How Legacy Reduced Infections 40 Percent
For the past two years, Legacy Health System has seriously reduced harm
May 12, 2010 -- When Jodi Joyce, vice president of quality and patient safety for Legacy Health System, testified before the House Health Care Committee in February, she delivered a startling fact.
Over the past two years, Legacy has reduced by 39 percent the occurrence of four types of infections that together constitute more than 90 percent of hospital-acquired infections. At the same time, it reduced inpatient mortality 13 percent.
Beginning in April 2008, the team at Legacy focused on catheter-associated urinary tract infections, central line-associated blood stream infections, ventilator-acquired pneumonia and surgical site infections, said Joyce, who arrived at Legacy in the summer of 2007.
“We already had efforts on the way for each of those. But we had 80 other things we were also working on. It competed for the nurse’s time and the quality staff’s ability to support. In 2008 we decided to put that under a laser focus.”
Coincidentally, the laser focus came just about the same time that the Oregon legislature was getting serious about a public reporting program led by Rep. Mitch Greenlick (D-Portland) as chair of the House Health Care Committee.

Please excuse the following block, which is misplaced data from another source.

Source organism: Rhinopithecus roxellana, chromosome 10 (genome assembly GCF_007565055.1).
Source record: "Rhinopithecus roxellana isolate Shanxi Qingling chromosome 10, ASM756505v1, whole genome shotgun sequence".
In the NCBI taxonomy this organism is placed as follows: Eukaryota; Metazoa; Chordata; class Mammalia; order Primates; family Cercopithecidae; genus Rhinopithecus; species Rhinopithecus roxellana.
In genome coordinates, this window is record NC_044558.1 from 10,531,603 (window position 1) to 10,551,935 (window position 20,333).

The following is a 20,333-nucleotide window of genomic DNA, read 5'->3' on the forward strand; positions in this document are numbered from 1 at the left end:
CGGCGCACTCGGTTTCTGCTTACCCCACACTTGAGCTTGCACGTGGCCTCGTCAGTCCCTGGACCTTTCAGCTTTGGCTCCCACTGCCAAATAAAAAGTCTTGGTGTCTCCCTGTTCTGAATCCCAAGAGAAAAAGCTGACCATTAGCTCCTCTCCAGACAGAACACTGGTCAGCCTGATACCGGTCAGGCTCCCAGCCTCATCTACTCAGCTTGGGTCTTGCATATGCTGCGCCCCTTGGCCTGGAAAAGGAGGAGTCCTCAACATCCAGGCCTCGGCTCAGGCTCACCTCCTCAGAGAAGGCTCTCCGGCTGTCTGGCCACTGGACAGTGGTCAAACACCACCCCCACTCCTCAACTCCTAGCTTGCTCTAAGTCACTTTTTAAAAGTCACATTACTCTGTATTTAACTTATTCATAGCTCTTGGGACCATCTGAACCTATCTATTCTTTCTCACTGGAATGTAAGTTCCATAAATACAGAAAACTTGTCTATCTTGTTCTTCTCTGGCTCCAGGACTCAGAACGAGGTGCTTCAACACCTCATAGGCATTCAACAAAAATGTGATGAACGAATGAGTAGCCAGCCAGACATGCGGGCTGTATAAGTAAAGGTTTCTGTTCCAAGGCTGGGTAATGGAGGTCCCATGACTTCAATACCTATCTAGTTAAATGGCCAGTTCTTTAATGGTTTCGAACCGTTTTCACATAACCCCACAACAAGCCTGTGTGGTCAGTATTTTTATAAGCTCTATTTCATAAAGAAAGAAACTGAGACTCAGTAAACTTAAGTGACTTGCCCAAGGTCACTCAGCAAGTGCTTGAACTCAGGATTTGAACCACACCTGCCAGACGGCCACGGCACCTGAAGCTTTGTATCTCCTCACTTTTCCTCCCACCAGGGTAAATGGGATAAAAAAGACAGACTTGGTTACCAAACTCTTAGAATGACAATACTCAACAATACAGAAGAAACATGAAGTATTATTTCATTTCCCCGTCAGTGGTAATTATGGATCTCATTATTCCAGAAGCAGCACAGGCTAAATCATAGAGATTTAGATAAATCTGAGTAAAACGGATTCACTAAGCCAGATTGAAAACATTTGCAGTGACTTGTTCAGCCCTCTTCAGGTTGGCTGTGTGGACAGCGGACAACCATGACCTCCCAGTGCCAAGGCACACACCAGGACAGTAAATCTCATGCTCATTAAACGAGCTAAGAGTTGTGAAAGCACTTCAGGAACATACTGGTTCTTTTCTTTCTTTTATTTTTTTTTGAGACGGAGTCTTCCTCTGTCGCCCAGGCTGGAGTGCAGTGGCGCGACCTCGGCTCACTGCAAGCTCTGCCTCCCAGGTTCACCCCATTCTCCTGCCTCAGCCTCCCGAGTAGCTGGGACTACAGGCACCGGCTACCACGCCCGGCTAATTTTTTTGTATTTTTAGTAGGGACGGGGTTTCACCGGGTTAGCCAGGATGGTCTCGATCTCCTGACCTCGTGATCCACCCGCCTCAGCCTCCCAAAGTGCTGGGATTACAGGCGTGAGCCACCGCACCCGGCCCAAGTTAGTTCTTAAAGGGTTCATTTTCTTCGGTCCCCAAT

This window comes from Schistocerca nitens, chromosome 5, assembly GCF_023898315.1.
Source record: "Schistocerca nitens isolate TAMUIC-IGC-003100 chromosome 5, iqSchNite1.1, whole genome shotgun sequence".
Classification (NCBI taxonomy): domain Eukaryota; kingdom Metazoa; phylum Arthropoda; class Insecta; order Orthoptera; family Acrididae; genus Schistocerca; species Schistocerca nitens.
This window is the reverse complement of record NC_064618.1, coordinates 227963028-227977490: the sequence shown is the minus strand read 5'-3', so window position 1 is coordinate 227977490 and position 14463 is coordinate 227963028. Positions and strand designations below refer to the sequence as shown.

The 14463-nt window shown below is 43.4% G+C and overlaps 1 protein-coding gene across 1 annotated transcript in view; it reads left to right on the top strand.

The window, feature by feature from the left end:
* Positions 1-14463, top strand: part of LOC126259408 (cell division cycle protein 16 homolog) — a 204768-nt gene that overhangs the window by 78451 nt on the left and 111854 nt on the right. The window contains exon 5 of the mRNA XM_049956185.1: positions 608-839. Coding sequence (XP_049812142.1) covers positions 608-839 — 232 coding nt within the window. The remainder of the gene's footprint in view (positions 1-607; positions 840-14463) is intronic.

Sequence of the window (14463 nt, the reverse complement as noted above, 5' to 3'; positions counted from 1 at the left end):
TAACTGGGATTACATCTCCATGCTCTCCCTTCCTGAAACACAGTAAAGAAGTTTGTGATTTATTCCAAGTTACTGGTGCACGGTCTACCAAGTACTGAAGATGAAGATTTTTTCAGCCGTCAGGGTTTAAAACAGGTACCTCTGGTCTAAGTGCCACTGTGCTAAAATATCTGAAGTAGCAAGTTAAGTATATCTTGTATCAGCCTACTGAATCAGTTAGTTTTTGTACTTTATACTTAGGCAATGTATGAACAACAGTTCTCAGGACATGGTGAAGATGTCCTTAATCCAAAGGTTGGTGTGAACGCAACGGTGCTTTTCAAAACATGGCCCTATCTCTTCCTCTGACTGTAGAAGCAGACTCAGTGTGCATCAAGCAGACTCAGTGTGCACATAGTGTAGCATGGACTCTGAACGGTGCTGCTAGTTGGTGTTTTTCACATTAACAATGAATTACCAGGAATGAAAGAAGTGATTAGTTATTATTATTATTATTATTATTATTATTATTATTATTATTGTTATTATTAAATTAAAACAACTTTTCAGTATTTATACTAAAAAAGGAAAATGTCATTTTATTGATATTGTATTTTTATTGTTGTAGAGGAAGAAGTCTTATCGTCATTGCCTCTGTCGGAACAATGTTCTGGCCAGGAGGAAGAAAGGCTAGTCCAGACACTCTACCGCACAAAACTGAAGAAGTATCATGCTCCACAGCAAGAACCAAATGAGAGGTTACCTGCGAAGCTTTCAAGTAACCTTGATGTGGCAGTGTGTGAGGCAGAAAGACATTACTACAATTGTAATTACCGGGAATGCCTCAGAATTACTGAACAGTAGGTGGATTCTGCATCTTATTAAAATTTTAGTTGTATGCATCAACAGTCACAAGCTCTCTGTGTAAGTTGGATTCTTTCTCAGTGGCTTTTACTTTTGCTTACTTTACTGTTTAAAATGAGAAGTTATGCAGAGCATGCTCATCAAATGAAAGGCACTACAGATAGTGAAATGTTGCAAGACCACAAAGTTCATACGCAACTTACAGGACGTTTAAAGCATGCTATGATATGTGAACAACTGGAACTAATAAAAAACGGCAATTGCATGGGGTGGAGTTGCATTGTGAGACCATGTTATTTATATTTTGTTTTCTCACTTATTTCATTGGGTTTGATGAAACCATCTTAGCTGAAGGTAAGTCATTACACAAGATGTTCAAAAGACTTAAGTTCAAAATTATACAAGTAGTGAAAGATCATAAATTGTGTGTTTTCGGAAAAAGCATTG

Joyce said Legacy favors public disclosure, but it wasn’t their motivation for improving. “When we looked at where harm was occurring and where there was good information that we could be achieving a better result than we were, infections were just at the top of the list.”
She attributes their success to “best practice” bundles. “They are a small set of proven practices when done consistently together over time results in a dramatic reduction in infections,” Joyce said.
When the first ever report on hospital-acquired infections becomes public later this month, it will show that Legacy has some improvements to make. That’s in part because the reporting requirements focus only on intensive care units, Joyce said.
“The fact we’ve been doing this work across all of our hospitals instead of just our intensive care units has meant that in some places we haven’t yet made all of the improvements available,” she said.
Dee Dee Vallier, a consumer advocate on the infection advisory committee, said Legacy’s efforts are admirable. “It’s really huge for a hospital system to step up to the plate and say we will clean up because it does affect their bottom line,” Vallier said.
For a look at a report describing Legacy's infection-control accomplishments click here.
For related articles on infections click here.
May 13 2010